What should West Ham do with their six old men? Is it time for David Moyes to make a cull?

·9-min read
West Ham pair Aaron Cresswell and Michail Antonio Credit: PA Images
West Ham pair Aaron Cresswell and Michail Antonio Credit: PA Images

West Ham have been living in nose-bleed territory in the Premier League for a couple of seasons, and a lot of that success can be pinned on the senior pros at the club.

But as the squad transitions, and David Moyes takes an eternity to bed the new signings into the first team, it’s time for the older pros at the club to slide onto the bench or visit pastures new in the January window.

Despite a handful of new faces arriving at the club over the summer, David Moyes opted for a very West Ham 2021/22 season line-up to start the brand new 2022/23 campaign.

Manchester City unwrapped a bright and shiny Erling Haaland on the opening day, West Ham had 32-year-old Michail Antonio charging about on his own up front. The poor bugger has been doing that since pre-Covid days.

So how should the club treat the old boys in the West Ham trenches as the new troops step up to the front line?

 

Craig Dawson
The Ballon D’awson was the subject of much transfer speculation in the summer window, with West Ham willing to let the blood ‘n’ thunder centre-back leave the club if they could bring in a replacement. That replacement was apparently Jan Bednarek, but he got his claret and blues muddled up and found himself at Aston Villa on deadline day.

This left West Ham’s cult hero in a sort of no-man’s land.

Despite being a solid part of the West Ham defence for the last two seasons, he has only ever been a third or fourth-choice centre-back. He knows this, the club knows this, West Ham fans know this. Luckily for Dawson, West Ham have terrible luck when it comes to injuries and ‘you’ll probably get a few games this season’ became ‘you are the only fully fit defender we have’.

In the summer it was revealed Dawson had been commuting to East London from Manchester, the Midlands or somewhere in between – nobody is really sure, and I’ve lost my map to the stars’ houses. That’s a lot of Ginsters pasties at motorway service stations.

Maybe this was a PR line to make people feel sorry for him about his need to leave the club. It certainly worked. Nobody would begrudge him a move now, especially as he’s been such a revelation and never whinged about the price of fuel.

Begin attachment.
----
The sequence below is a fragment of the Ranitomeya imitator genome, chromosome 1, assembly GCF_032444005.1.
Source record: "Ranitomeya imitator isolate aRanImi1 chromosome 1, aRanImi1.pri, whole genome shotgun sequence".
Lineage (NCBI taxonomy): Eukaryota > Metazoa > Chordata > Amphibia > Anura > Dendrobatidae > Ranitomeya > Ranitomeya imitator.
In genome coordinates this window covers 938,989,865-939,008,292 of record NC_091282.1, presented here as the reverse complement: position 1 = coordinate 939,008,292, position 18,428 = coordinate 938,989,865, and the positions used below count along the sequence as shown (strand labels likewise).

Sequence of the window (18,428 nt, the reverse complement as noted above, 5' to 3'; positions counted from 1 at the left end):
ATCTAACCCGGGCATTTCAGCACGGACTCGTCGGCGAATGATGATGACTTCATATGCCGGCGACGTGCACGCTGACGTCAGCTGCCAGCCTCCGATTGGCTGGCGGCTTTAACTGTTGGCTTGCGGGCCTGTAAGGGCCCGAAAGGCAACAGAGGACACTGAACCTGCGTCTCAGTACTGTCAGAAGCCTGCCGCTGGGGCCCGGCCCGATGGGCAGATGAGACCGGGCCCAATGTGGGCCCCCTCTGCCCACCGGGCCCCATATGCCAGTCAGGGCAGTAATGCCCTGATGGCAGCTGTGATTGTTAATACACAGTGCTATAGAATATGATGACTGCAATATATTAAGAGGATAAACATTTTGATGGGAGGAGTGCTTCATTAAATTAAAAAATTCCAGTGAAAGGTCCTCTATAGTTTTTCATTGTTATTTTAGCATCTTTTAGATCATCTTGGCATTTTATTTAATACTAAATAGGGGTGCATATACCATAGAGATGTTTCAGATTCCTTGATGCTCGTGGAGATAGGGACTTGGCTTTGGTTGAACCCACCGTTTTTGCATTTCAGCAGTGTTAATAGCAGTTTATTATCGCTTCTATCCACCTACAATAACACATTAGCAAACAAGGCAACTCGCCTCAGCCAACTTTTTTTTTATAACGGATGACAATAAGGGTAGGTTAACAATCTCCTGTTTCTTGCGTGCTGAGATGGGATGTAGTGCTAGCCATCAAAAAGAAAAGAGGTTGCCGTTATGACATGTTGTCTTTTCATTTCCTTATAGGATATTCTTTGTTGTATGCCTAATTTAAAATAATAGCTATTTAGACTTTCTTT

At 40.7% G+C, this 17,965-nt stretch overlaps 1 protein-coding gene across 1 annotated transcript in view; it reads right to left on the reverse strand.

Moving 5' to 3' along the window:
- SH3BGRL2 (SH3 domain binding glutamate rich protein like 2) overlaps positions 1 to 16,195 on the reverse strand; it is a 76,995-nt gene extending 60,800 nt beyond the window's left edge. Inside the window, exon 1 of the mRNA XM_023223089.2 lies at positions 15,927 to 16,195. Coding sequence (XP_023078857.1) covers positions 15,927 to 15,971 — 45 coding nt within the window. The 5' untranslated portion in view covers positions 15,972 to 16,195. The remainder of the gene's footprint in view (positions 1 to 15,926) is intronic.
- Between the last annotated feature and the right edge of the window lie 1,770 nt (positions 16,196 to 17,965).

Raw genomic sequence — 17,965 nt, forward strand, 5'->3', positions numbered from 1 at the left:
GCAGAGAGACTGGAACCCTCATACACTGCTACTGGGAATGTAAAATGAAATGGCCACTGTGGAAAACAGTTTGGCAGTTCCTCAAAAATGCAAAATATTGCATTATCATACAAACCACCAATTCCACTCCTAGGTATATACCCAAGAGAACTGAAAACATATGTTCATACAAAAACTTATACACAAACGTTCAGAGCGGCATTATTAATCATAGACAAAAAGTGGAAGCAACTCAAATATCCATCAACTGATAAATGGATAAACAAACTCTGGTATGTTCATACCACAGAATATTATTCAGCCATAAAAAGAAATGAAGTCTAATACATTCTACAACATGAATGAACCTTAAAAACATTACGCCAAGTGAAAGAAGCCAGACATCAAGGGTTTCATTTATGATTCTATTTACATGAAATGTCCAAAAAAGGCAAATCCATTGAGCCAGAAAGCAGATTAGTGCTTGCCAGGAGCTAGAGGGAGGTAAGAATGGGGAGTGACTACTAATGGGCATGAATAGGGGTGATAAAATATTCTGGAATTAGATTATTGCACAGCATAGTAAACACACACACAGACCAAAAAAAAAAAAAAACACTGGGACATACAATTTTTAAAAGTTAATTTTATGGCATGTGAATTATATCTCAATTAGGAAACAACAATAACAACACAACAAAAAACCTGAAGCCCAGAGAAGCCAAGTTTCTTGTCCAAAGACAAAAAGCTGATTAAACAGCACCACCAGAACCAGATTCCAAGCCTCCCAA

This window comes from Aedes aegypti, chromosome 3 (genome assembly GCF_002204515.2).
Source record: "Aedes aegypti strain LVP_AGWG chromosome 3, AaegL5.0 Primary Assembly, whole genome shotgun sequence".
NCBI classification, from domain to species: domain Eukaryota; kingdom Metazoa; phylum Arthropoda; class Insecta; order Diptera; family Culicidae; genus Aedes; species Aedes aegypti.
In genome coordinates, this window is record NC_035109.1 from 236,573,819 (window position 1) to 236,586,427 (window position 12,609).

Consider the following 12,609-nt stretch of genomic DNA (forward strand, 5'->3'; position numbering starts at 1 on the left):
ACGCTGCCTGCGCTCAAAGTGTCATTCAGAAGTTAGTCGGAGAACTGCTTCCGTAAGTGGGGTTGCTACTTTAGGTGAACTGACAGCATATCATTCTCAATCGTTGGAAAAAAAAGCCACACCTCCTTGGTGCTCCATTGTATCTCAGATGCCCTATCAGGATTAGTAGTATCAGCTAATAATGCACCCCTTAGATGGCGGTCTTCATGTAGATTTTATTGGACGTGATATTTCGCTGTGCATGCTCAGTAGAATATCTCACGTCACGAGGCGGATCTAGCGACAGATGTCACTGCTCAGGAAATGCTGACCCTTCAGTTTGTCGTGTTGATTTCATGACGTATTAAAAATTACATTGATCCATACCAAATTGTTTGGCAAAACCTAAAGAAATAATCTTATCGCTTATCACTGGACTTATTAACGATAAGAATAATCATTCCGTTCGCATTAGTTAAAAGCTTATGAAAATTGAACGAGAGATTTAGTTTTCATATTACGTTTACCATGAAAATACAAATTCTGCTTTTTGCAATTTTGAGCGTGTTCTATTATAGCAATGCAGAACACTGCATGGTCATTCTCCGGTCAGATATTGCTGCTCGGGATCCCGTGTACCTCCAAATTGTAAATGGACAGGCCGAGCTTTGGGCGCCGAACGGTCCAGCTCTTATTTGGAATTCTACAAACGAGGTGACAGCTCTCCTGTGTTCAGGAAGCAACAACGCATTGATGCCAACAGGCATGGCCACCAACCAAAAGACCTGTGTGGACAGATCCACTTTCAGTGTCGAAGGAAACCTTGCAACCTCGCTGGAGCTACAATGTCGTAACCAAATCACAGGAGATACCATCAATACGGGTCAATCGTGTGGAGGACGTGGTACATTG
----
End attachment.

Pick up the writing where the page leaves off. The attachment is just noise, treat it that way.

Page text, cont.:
Moyes’ next move: His contract runs out in the summer. Sell him at a cut price to a Championship club like Stoke in January, as that’s between Manchester and the midlands. Then he can’t pop up and head home a corner in the last minute of a crucial end-of-season match, which consigns West Ham to miss out on European qualification. Which is bound to happen if he joins Wolves.

 

Lukasz Fabianski
Perhaps the biggest disappointment of the opening game of the season against Manchester City was seeing Fabianski between the sticks.

West Ham spent the summer luring Alphonse Areola back to the club following his loan spell last season. He was apparently on big bucks at PSG and needed a bit of convincing.

So everyone was a bit miffed when the 29-year-old French international went straight back into his role as cup keeper, and Fabianski was still number one.

The 37-year-old Fabianski has done a great job for West Ham in his four-and-a-bit seasons at the club and he certainly knows how to save a penalty. But he is starting to get a bit rough around the edges, and his command of the area is becoming more and more suspect.

He was at fault for one of the Chelsea goals (in the match that should never be talked about again) and maybe doesn’t transmit as much confidence to his defence as he once did.

Maybe Areola would help his case by removing the earrings; Moyes doesn’t look like a man who is impressed with the bling.

Moyes’ next move: Switch roles, Fabianski becomes cup keeper, especially for penalty shoot-outs. Areola the Premier League man.

 

Aaron Creswell
There was a time when West Ham’s main attacking threat came from the trusty left foot of Aaron Cresswell.

In the 2020/21 season Cresswell dished up eight assists, two more than Liverpool’s Trent Alexander Arnold. But as Cresswell wears claret and blue the media totally ignored this fact, as did the England manager. But England managers largely ignore West Ham left-backs…see Julian Dicks, Frank Lampard (the original one) and erm…utility man George Parris in 1986.

Sadly Cresswell has been on a steady decline in the last six months or so, reaching its nadir in his 19th-minute sending-off against Eintracht Frankfurt in the Europa League semi-final, which took all the wind out of West Ham’s sails.